Grandpa Tom’s Limp

by | Apr 24, 2010 | Stories | 0 comments

Even I was shocked how bad it was. I trudged through the early-summer Ayrshire rain with the school-report. My fourteen year-old spirits lifted on seeing Grandpa Tom’s red Jaguar three-point-four in front of the house.
My mother read in silence. After Grandpa read it, I was sent to my room and did not see him again till four weeks later. The talk with my Dad, that evening, was as bad as expected. I was given supper in my room, and heard the muted voices downstairs. Later, I heard that Grandpa Tom was going to ‘buck my ideas up.’
“Last chance, young man. Consider yourself lucky your Grandpa’s prepared to try, for I have lost patience with you.” I was to stay with him for a month. On the first of July, I dumped my case in the boot of the Jag., and instead of east to Edinburgh, we drove north.
“Where are we going?”
“Young man, you don’t know what you want from life. I’m going to try to change that. You’ve the makings of something, but it’s time you showed us what.”
He took me to Culloden, where Bonnie Prince Charlie saw his men defeated, marking the end of Scottish independence. In the cave on the Wigtonshire coast, he told me of the spider, ever trying to reach that ledge to complete its web. It was this determination which made the watching Robert Bruce try one more time to defeat the English. He did, leading to the formation of the nation-state of Scotland. At Runnymede, where King John signed the Magna Carta, he explained how this was the first step towards today’s Parliamentary Democracy. We went to Dublin, to the Post Office in O’Connel Street, where the Irish rebels faced the British army.
“Look out of the windows. What do you see?”
“Buses, cars and folk going shopping,”
“Look again,” he said. “Can you not see the soldiers in their khaki uniforms staring down the barrels of their Lea Enfields at you? Can you not feel the terror? Can you not feel the pride, the defiance, the determination? The Irish gained their independence, and it started here. You are standing on a spot where history was made; where decisions were taken and deeds were done that changed the lives of thousands, even millions of people.”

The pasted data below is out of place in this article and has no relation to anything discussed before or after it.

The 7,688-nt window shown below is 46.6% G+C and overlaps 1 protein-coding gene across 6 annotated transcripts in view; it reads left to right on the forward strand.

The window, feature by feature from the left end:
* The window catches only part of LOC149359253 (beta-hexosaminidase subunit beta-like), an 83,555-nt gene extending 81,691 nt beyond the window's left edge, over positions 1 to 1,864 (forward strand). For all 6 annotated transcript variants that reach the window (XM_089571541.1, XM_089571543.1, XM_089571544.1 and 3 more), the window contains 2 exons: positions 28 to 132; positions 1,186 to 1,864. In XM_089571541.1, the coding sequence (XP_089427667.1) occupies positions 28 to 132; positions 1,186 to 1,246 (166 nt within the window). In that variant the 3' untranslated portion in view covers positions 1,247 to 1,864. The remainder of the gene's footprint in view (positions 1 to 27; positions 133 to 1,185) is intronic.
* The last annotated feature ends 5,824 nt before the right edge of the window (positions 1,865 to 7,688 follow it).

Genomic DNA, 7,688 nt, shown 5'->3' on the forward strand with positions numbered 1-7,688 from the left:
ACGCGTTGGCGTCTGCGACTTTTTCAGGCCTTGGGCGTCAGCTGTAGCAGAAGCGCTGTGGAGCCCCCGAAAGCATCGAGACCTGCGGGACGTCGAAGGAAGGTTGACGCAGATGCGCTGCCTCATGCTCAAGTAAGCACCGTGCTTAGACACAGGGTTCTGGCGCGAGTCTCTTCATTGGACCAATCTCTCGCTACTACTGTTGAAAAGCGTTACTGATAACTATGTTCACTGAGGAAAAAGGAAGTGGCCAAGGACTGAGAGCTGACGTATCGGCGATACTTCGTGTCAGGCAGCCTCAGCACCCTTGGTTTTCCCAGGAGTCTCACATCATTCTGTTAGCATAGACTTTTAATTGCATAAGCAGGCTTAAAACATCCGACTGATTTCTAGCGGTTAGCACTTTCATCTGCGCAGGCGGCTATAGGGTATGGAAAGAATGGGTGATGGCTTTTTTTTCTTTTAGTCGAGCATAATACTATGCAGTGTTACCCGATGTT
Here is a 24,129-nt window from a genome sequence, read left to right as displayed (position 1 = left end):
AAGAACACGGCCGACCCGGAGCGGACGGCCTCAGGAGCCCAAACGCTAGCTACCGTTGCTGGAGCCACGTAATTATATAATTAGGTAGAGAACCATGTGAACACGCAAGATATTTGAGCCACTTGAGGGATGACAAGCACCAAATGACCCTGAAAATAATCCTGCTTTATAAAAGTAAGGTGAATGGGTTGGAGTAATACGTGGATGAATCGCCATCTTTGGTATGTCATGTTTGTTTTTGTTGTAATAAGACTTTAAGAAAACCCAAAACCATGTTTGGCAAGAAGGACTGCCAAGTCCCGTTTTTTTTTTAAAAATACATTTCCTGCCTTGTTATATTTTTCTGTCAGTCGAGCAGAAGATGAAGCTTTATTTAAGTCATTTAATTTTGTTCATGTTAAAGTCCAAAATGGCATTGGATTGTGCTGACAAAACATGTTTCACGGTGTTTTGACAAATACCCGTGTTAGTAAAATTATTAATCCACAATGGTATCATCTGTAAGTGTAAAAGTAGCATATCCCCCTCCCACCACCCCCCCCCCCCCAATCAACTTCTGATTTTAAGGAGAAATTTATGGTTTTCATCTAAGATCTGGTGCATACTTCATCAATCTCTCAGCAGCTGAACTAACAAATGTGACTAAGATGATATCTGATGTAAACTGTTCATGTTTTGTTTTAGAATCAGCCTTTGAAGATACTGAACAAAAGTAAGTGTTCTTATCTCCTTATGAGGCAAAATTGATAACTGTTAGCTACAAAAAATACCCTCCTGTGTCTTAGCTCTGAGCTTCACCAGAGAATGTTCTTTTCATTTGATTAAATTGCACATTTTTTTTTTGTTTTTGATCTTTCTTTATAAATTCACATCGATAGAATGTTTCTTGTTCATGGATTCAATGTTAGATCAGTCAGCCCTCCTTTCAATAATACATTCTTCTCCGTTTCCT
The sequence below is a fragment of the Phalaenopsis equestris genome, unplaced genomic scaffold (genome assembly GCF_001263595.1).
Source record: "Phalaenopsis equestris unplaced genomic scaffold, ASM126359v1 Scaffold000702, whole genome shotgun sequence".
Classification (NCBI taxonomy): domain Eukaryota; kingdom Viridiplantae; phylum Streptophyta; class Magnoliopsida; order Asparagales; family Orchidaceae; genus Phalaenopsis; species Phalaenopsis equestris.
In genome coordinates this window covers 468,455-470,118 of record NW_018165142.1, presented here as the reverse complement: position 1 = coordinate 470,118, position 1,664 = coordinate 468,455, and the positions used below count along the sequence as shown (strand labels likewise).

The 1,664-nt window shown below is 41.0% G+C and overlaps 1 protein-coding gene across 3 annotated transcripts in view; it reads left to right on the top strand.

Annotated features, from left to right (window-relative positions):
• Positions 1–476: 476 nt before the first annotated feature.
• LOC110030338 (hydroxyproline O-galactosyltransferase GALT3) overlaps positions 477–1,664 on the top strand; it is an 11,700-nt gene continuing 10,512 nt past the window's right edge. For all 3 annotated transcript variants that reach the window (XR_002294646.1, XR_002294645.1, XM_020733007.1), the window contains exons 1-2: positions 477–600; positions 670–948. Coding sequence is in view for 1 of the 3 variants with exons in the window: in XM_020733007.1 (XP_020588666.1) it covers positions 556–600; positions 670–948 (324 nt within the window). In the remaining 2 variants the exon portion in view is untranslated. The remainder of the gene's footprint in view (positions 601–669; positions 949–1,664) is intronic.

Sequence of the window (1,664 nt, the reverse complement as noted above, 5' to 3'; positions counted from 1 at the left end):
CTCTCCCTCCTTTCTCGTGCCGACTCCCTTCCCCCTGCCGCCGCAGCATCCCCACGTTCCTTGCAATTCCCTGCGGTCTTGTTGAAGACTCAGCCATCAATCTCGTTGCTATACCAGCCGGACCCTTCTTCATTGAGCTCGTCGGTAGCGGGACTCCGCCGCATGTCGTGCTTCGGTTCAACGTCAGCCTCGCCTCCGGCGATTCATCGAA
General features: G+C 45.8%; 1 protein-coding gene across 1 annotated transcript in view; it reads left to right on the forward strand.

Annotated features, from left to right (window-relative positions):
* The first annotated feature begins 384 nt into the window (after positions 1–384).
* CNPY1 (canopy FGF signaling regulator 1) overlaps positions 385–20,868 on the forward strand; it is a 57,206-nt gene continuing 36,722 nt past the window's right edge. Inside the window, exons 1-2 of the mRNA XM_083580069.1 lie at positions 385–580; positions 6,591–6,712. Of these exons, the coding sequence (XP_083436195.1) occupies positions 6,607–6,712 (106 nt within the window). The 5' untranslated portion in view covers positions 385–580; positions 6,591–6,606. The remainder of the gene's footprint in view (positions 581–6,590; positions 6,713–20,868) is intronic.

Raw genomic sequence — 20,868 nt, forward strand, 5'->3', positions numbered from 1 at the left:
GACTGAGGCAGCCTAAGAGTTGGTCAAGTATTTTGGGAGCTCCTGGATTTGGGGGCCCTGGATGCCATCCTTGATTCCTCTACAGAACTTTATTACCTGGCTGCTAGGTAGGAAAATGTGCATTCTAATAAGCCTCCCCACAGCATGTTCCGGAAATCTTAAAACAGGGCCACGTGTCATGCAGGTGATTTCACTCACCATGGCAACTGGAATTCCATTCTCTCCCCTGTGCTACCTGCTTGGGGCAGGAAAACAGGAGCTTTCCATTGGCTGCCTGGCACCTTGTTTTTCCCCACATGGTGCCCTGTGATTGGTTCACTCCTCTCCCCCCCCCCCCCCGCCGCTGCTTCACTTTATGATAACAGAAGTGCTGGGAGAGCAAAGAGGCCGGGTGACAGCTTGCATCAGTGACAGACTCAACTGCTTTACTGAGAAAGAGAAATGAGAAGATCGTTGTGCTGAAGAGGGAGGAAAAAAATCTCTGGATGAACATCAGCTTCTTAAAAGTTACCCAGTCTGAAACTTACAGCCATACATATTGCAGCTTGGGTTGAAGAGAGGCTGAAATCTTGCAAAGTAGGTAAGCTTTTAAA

We wondered at the why of Stonehenge. Across the North Sea, amid the poppies in Flanders, we listened to the twitter of the descendents of the invisible skylarks to which the young Tommies and Fritzes had listened. He let me feel the fear, the pride and the courage of those young men. Auschwitz frightened me, with the chilling finality of the end of the railway line. We drank the peace of the Airborne Cemetery near Arnhem in Holland, where even the sparrows chirped reverently.
On the way back from Arnhem, I asked about his limp. A retired army Major, he had served in the second war. Earlier, my childish questions about his limp were laughingly answered with, ‘I tripped over a straw and a hen kicked me.’
“Grandpa Tom. What did happen to your leg? Dad said you were at Arnhem.”
“No. I should have been, but tripped over the Naafi cat the night before and broke my bloody leg. The glider I should have been in got shot down and every single one of the lads got killed. If it hadn’t been for that cat, I wouldn’t be here, your Dad wouldn’t have been born, nor would you. History makes the future.
You are living history at this very moment. You’ve got to see yourself as part of it. Everything you do, and everything that happens to you, affects what your future will be, and will also affect the future of many other people. That is what I have been trying to show you the last couple of weeks. Oh, I could have sat you down and given you a man-to-man talk, but I didn’t think it was what you needed. It had to be something more meaningful. This trip was to give you a sense of history. The only thing that remains of history is the ‘where.’ You can read about the ‘when,’ the ‘who,’ the ‘why’ and the ‘how.’ They’re only some-one else’s opinions. Only by visiting the places where it happened, can we touch history.
Going to such places and trying to put yourself in the shoes of those who were there; allowing yourself to feel their emotions and understand what motivated them. That’s when you have not merely reached out and touched history, history will have laid its mighty arm round your shoulder. Live your history. Let’s go home.”


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